So how do we get to the point where we build that maintenance piece into our systems, not saying that every single release were 100% patched, you know, and that's the way it's going to be, there are some of course, downfalls to trying to apply the latest and greatest, as soon as it comes back out. We've seen this with some third party components when a malicious user takes over an account or they hack some third party component, right, and then they put their malicious stuff in there. And sometimes that takes a little bit for the system to realize that. So if you're downloading the latest thing, as soon as it's published, you have a little bit of risk there as well. Because there's time for somebody to be able to identify that. So there's risks both ways. And we want to make sure that we're trying to address this. Now, when we talk about root cause. A lot of times that is just the fact that we don't have really good patching processes in place. Within our development lifecycle. We look at being able to update certain things, right, we work on the code that we're updating, but we don't think about the dependencies that are seeing in our application. How many times have you seen a application that's still running, like the first version of jQuery out there, or application is still running really old versions of Java frameworks for their stuff, because that stuff is just the foundation it works, it's there, I don't have to think about it, you know, and then you don't do that forever.


Or maybe you stopped development on that for a while and you come back to it. Now, it's very difficult to try to get it back up to speed when you start getting, you know, three, four or five versions back from where it was. So I think it's important that as we're looking at things, and we'll talk about just the third party components right now, but understanding as a development team, what do we need to be able to do, to be able to embed a process to make sure that we're updating our components in a reasonable timeframe, right, not years, not even months, probably. But as we're going through doing our development or doing our sprints, or however, you're running your system, making sure that, hey, I'm going to make sure components are updated. When I go to push this new PR, or I'm getting ready to do a new build, let's look and make sure that we've got the up to date components within the system. And maybe it's a week behind, maybe it's two week behind. But it's not months behind, it's not years behind. It's keeping it updated. But to do that, we have to make sure that we understand that there's a cost to doing this. What happens when we pull in that latest component, and it's a breaking change? Do we just ignore it and say, Oh, I can't move to that, because it breaks my system?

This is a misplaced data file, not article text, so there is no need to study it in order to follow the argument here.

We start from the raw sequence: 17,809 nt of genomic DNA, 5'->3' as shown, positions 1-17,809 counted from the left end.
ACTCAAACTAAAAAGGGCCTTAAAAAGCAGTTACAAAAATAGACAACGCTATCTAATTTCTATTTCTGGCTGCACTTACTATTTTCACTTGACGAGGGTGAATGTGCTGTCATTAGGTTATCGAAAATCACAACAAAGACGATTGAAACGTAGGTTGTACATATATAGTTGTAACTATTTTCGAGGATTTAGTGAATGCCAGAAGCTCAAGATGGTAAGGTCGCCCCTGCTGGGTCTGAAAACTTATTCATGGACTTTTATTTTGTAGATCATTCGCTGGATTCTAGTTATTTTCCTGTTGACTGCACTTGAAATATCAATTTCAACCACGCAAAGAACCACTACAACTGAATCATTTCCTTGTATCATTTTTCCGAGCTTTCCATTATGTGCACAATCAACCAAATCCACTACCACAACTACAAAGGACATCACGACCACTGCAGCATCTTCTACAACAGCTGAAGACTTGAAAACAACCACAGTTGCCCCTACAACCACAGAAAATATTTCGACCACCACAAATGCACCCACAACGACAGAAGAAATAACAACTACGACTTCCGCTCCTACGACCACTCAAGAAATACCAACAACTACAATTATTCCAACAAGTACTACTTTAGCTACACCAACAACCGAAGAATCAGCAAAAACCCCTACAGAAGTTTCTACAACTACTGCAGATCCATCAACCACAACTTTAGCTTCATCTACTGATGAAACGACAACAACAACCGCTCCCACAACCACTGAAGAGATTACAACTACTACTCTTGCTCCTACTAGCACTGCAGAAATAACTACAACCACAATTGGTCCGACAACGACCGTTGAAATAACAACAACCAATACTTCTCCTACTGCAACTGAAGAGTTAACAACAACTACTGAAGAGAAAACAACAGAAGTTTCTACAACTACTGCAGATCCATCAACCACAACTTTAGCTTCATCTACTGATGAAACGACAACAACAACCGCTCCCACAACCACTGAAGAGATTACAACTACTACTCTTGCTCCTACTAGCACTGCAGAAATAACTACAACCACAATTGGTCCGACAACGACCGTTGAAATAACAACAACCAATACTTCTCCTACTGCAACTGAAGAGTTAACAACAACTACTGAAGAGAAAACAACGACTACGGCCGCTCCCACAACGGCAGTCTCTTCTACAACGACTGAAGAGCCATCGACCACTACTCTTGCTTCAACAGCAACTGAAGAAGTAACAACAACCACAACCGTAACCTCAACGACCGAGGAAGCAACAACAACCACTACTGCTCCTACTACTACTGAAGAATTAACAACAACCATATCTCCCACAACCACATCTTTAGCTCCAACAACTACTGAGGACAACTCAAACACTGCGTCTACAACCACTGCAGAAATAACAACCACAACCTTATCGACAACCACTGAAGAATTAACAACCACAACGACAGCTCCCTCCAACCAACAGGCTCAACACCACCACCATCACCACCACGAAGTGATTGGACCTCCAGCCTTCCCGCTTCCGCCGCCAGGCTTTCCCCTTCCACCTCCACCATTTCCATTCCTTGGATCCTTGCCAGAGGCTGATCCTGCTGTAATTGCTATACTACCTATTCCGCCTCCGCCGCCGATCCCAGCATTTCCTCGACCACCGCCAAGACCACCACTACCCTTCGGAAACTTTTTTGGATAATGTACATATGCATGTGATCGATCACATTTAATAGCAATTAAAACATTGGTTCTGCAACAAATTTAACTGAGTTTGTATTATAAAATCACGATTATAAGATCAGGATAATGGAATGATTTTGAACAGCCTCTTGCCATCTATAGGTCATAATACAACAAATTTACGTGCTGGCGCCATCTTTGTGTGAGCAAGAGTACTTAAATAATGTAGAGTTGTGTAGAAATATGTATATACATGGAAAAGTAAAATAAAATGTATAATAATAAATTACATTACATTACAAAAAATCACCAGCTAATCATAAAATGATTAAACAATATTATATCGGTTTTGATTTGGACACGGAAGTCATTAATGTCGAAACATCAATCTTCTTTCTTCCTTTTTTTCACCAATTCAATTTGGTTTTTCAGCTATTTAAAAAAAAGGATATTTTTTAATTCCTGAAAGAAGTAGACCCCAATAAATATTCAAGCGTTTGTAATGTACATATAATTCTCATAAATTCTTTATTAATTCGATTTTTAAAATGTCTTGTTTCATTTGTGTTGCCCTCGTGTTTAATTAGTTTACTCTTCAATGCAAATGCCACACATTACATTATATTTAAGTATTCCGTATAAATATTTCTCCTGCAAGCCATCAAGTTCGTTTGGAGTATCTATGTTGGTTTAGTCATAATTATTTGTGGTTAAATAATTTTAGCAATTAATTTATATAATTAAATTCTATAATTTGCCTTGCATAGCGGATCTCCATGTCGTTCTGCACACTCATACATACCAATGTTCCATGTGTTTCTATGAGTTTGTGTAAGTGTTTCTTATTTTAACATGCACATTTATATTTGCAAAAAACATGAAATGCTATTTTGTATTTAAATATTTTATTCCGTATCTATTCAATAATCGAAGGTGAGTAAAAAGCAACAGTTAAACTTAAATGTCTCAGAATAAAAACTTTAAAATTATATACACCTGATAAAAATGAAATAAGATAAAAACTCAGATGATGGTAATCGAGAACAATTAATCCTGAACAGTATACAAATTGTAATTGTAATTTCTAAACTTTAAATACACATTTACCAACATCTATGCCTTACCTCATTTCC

Well, that then is going to cause a problem a little bit further down the road, because we just let that keep building and building and building. And then next thing you know, or three years down the road if we've never updated it, and now it's a huge update. And now we really have to figure out how to do this. So from development teams, we really have to be able to start understanding, you know, how can we handle making sure that we're paying the right attention to these components, and that we're keeping them updated, so that we don't get caught way behind. And then what that ends up doing is it turns the scanning that oftentimes the apps get the app SEC team is doing for these dependency things as just a secondary feature of okay, we'll catch something if it's there. And if it's something super serious, we can alert you. So maybe that can get patched quicker. But ultimately, if we have a good patching process and update process within our code system, then we shouldn't have to worry about that. Because it's going to be updated within a limited timeframe anyway, but at least we're aware of it and we know we can track it. And we can verify that yes, we know we have this, here's what's going to be updated, but it becomes less of a backlog issue. And more of a hey, this is what we mean typically do within our systems.


The difficult part I think another thing we want to think consider here is around Some apps that maybe we kind of complete with or we're not doing a lot with, maybe we've pushed out the major thing, we've got it to a certain point, it's like, alright, this apps running, it's running smooth. And then all of a sudden, we don't consider maintenance for that app. Anytime after that, right? It's running, it's good, okay, the whole team has moved over here. And if for some reason a user reports a bug, then you know, somebody will go back, and when it's appropriate, they'll go back and fix it. But we got to remember, right? Vulnerable components can pop up at any time, we scan daily, probably on this, so they can pop up anywhere. And so we have to be able to address that. So an app really is never done, which should be common sense anyway, but the app is never really done, we have to have a way to be able to keep these components updated. So that way, we're not running into an issue where something becomes stagnant. And now it's so much more difficult to update.